Adjuvant Treatments After Neck Dissection Reduce Shoulder Function, QoL

Shoulder function impairment is linked to the use of adjuvant treatment for head and neck cancer

medwireNews: Research has highlighted the significant impact of aggressive adjuvant therapy on shoulder function and quality of life (QoL) in head and neck cancer patients who undergo neck dissection.

The investigators found that radiotherapy and chemotherapy, as well as the extent of surgical dissection, correlated with patients’ ability to return to work and leisure activities a year after level V-sparing selective neck dissection or a modified radical neck dissection sparing the accessory nerve.

“These findings may stimulate further investigation related to optimizing quality of life following neck dissection”, say Douglas Chepeha, from the University of Toronto in Ontario, Canada, and team.

The median Neck Dissection Impairment Index (NDII) in the 167 patients was 90 out of a possible 100, with a higher score indicating better shoulder function and shoulder-related QoL, the authors write in JAMA Otolaryngology and Head & Neck Surgery.

However, the 46 patients who underwent modified radical neck dissection had a lower score than those who underwent level V-sparing selective neck dissection, at a median NDII score of 85 versus 92.

In multivariate analysis, increasing shoulder impairment was predicted by advanced stage disease (mean 77 vs 87 points with early-stage disease), and receipt of chemotherapy (77 vs 83 points without chemotherapy) or radiotherapy (80 vs 88 points without radiotherapy).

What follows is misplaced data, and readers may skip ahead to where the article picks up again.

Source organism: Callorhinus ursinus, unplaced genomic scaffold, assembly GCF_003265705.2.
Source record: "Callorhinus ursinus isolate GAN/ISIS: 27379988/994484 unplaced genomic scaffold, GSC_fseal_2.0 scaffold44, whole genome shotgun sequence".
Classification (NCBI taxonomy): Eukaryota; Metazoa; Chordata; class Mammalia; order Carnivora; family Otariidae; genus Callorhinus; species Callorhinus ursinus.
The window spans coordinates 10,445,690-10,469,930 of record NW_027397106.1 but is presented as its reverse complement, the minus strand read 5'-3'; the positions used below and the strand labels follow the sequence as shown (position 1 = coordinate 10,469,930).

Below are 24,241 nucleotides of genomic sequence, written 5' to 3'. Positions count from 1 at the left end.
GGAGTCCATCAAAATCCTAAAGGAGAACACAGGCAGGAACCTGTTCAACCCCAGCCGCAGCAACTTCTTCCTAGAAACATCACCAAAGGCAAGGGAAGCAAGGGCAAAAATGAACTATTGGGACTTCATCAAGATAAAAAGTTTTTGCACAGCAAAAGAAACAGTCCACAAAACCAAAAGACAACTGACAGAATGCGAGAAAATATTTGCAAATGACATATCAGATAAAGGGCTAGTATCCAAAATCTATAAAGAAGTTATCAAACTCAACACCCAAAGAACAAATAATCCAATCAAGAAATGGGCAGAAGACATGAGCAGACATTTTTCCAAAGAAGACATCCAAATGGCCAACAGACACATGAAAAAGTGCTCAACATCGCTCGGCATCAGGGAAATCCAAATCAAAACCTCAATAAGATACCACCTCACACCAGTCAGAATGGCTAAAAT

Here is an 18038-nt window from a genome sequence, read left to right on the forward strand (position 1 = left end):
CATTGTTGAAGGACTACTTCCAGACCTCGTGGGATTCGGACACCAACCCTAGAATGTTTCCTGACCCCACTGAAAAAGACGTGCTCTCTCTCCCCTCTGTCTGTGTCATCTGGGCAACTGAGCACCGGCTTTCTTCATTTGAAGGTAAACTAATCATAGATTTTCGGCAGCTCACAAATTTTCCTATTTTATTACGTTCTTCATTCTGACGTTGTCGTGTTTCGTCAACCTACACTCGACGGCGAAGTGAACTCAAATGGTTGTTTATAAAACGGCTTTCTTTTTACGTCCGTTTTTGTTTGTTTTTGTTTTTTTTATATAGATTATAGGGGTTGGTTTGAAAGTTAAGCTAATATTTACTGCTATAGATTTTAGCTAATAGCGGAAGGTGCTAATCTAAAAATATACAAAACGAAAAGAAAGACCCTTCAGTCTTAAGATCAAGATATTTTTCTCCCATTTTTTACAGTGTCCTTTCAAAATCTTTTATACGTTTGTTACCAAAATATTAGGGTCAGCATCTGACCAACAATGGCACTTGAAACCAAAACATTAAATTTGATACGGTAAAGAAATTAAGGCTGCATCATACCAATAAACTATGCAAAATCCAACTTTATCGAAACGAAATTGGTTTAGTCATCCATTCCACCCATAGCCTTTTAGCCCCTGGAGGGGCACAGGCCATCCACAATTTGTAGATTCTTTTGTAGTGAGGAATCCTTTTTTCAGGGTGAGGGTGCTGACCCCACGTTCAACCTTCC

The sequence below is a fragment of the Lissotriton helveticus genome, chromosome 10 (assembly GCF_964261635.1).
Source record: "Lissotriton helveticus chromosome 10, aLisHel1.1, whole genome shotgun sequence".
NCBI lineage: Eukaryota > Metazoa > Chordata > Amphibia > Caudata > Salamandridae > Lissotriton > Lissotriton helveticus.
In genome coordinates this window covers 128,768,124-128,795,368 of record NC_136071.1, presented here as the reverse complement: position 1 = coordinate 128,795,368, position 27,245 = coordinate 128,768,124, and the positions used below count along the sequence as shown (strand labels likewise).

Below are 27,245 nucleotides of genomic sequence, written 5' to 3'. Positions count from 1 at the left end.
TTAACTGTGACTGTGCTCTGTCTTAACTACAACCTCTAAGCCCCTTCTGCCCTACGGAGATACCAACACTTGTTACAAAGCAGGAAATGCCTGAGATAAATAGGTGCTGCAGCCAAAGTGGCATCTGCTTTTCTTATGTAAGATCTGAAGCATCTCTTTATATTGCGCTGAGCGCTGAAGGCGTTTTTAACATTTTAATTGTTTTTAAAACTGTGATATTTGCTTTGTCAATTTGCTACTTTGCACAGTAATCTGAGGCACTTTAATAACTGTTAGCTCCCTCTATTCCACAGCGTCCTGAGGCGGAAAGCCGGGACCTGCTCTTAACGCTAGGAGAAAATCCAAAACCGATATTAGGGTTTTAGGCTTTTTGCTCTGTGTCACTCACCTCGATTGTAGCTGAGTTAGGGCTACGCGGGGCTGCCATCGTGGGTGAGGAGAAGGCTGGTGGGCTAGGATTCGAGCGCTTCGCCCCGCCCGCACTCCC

Moreover, 12 months or longer after completion of adjuvant therapy, there was a significant correlation between NDII score and the Constant-Murley Shoulder Function Test (Constant score).

Patients who had a negative change in leisure activities after treatment had a lower median NDII score and a higher Constant score – indicating greater shoulder impairment – than those who maintained their leisure activity levels.

And patients who continued to work during treatment or returned to work after treatment had a higher median NDII score than those who reduced or stopped their working hours (94 and 88 vs 70, respectively). These subjective NDII scores, in turn, correlated with the objective Constant test score for shoulder impairment.

Finally, there was a correlation between use of pain medication and greater shoulder impairment, and while NDII scores did not indicate a benefit for physical therapy, there was a significant improvement in Constant scores when patients perceived physical therapy to be beneficial.

Douglas Chepeha et al observe that neck dissections sacrificing cranial nerve (CN) XI – the spinal accessory nerve – are associated with reduced shoulder function and QoL but note that this nerve was spared in all the patients in the current study.

“Our study suggests that the additional dissection of level V involved in CN XI–sparing [modified radical neck dissection] leads to impaired shoulder function”, they conclude.

“This information could be used in counseling patients with respect to postoperative expectations to help tailor post–neck dissection rehabilitation.”

Reference

Gallagher KK, Sacco AG, Lee J S-J, et al. Association between multimodality neck treatment and work and leisure impairment. JAMA Otolaryngol Head Neck Surg 2015; Advance online publication 1 October. doi:10.1001/jamaoto.2015.2049

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